Pictures from autumn 2015: happy people at Munich’s central station holding “Refugees Welcome” placards high, teddybears flying through the air, colourful balloons rising into the sky, the columns of refugees rapturously applauded. Germany, so it seemed, was in the grip of collective welcome-hysteria. Particularly affected by this feeling were the leading media, who virtually rolled over to declare a Willkommenskultur public holiday — if not yet actually in force, then to be demanded. Continue reading “Where are they now?”
Emmanuel Macron is likely to be the winner by default in the second round of the French presidential elections on May 7th. When the Paris bourgeois-bohèmes look into the mirror, they see him — and vote accordingly. Promises to remember The Great Forgotten of globalisation are casual humbug…
FIGAROVOX : Populism is driven by the Forgotten. Their interests are a thousand miles from the pan-European and globalist project of Emmanuel Macron. Continue reading “The Man In The Mirror”
CICERO MAGAZINE : Mass production and the mass-media raise kitsch to the level of æsthetic criterion for our society. Politics can’t escape it either. Its kitsch is moralistic. We must simply be in favour of peace and justice. It costs nothing, and makes us feel good.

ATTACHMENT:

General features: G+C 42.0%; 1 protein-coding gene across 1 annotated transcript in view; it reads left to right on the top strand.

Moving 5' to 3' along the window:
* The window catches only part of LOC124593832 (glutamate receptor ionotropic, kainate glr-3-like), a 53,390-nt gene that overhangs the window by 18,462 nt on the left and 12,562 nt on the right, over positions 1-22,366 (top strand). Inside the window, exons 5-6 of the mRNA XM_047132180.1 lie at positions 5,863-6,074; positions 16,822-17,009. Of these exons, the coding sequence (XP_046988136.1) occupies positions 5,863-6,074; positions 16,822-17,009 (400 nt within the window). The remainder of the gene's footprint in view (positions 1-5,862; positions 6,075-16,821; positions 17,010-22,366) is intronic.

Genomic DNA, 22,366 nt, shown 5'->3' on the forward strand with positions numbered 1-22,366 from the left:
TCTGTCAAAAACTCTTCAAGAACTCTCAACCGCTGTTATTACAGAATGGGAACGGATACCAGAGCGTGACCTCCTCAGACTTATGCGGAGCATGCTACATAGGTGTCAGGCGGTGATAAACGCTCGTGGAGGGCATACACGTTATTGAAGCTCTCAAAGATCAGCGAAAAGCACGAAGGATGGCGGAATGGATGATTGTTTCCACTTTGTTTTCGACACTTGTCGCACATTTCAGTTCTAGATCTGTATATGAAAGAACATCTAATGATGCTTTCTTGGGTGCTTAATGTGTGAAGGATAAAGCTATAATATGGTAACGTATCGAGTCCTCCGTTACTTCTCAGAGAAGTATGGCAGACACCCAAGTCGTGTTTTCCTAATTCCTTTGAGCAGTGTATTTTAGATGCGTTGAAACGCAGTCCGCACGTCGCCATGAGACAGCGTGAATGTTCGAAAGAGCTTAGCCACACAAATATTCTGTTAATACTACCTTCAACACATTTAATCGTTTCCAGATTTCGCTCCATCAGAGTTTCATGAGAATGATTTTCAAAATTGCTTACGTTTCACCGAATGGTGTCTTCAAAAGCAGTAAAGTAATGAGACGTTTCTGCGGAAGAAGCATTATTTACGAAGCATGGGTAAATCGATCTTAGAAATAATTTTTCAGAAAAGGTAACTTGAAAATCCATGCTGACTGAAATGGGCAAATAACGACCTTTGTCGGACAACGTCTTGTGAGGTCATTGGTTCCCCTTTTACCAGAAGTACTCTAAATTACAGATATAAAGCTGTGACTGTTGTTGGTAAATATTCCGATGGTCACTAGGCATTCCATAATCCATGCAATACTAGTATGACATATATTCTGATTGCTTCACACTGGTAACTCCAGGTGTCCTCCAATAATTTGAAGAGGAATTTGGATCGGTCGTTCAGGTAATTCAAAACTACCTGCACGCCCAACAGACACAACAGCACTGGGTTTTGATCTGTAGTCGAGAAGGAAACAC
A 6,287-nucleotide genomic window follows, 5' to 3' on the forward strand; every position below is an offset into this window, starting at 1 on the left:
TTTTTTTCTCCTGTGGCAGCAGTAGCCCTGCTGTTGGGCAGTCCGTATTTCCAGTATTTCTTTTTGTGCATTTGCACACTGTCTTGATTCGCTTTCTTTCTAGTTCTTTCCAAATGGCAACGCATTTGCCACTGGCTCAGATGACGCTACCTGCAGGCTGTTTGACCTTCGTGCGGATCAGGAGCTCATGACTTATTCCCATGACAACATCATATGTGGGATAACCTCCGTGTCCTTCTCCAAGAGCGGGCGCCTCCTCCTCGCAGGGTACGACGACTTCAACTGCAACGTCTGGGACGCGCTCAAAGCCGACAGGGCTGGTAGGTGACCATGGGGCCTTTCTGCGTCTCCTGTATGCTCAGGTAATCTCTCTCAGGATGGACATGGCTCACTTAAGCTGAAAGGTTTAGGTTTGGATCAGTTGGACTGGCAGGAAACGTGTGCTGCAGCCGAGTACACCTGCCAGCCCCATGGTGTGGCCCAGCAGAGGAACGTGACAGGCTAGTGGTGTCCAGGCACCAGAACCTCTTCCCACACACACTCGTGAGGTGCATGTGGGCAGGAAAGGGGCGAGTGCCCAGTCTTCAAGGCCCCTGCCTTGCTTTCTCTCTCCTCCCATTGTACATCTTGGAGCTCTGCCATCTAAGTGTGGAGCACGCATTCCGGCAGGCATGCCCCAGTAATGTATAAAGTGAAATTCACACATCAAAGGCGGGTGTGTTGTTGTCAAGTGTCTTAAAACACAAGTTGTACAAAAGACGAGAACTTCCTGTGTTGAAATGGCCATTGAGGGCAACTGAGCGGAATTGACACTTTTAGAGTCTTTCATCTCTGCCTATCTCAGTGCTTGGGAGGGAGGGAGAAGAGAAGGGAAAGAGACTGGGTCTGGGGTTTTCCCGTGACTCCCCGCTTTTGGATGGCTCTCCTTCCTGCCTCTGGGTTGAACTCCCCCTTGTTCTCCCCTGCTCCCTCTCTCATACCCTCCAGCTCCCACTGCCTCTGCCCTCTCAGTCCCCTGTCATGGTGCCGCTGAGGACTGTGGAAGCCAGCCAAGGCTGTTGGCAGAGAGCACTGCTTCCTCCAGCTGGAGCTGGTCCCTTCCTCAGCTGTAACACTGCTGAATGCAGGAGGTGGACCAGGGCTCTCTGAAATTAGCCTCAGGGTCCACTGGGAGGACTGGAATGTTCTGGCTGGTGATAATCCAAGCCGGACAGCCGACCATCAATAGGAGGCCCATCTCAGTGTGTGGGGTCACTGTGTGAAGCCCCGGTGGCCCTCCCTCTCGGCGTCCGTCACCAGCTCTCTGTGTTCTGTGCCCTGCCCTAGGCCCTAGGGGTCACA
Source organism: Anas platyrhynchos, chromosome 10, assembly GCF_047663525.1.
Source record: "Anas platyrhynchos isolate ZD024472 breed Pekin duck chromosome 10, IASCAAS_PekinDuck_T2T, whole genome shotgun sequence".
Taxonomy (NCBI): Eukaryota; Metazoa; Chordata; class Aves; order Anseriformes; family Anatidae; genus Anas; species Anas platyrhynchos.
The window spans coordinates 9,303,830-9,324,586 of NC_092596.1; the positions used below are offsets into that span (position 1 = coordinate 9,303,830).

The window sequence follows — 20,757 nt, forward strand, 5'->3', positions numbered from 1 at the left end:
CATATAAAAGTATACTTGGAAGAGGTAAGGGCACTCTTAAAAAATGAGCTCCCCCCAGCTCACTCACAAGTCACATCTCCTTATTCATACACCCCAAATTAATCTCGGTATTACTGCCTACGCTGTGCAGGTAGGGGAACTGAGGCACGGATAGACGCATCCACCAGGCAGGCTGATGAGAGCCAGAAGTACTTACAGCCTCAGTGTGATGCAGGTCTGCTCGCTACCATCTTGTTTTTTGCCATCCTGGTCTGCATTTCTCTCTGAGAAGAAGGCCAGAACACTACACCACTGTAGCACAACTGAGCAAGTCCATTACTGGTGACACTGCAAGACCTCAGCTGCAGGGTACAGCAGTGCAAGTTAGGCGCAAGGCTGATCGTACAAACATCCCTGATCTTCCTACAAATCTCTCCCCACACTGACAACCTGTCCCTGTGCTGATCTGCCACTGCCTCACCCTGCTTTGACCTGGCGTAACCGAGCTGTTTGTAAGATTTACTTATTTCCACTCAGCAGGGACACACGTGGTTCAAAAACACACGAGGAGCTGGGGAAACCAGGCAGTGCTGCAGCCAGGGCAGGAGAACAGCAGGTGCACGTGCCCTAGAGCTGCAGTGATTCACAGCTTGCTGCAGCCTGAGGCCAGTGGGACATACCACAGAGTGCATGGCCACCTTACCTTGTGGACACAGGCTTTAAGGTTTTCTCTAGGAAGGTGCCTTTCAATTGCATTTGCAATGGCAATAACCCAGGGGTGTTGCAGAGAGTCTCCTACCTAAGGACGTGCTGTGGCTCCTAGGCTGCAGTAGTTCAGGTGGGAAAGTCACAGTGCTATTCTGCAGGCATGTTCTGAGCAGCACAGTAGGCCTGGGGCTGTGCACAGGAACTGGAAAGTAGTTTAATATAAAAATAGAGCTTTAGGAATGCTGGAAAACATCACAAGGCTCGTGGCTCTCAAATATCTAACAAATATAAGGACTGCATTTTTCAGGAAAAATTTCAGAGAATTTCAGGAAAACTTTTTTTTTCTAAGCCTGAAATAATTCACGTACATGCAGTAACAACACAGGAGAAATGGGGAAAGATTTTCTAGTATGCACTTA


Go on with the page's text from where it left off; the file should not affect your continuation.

Pictured: Greens MP and Vice-President of the Bundestag, Claudia Roth (left, in case there were any doubt), at the Berlin Christopher Street Day. Continue reading “Political Kitsch”
Emmanuel Macron, French presidential candidate for the movement En Marche!, former investment banker and Minister for the Economy, professing to be neither of the Left nor the Right, has picked up the stale scent of François Hollande’s winning metaphysical prejudice that France is an ‘idea’, and does not constitute an ‘identity’. Continue reading “Candidate Macron”
FIGAROVOX/INTERVIEW : For the philosopher, Pascal Bruckner, the concept of ‘Islamophobia’ is “a weapon of mass intimidation” whose twin objectives are to gag the West and hobble reformist and liberal muslims. Continue reading “First Control The Vocabulary”
The confrontation between two sensibilities, progressivist and conservative, is replacing the Left-Right cleavage, observes the historian and essayist. Having dissected the mentality of conservatism in our columns at the beginning of January, he now sketches out the idea of progress and of progressivism.
Jacques Julliard is leader-writer for the weekly, Marianne. Continue reading “The Permanent Epiphany”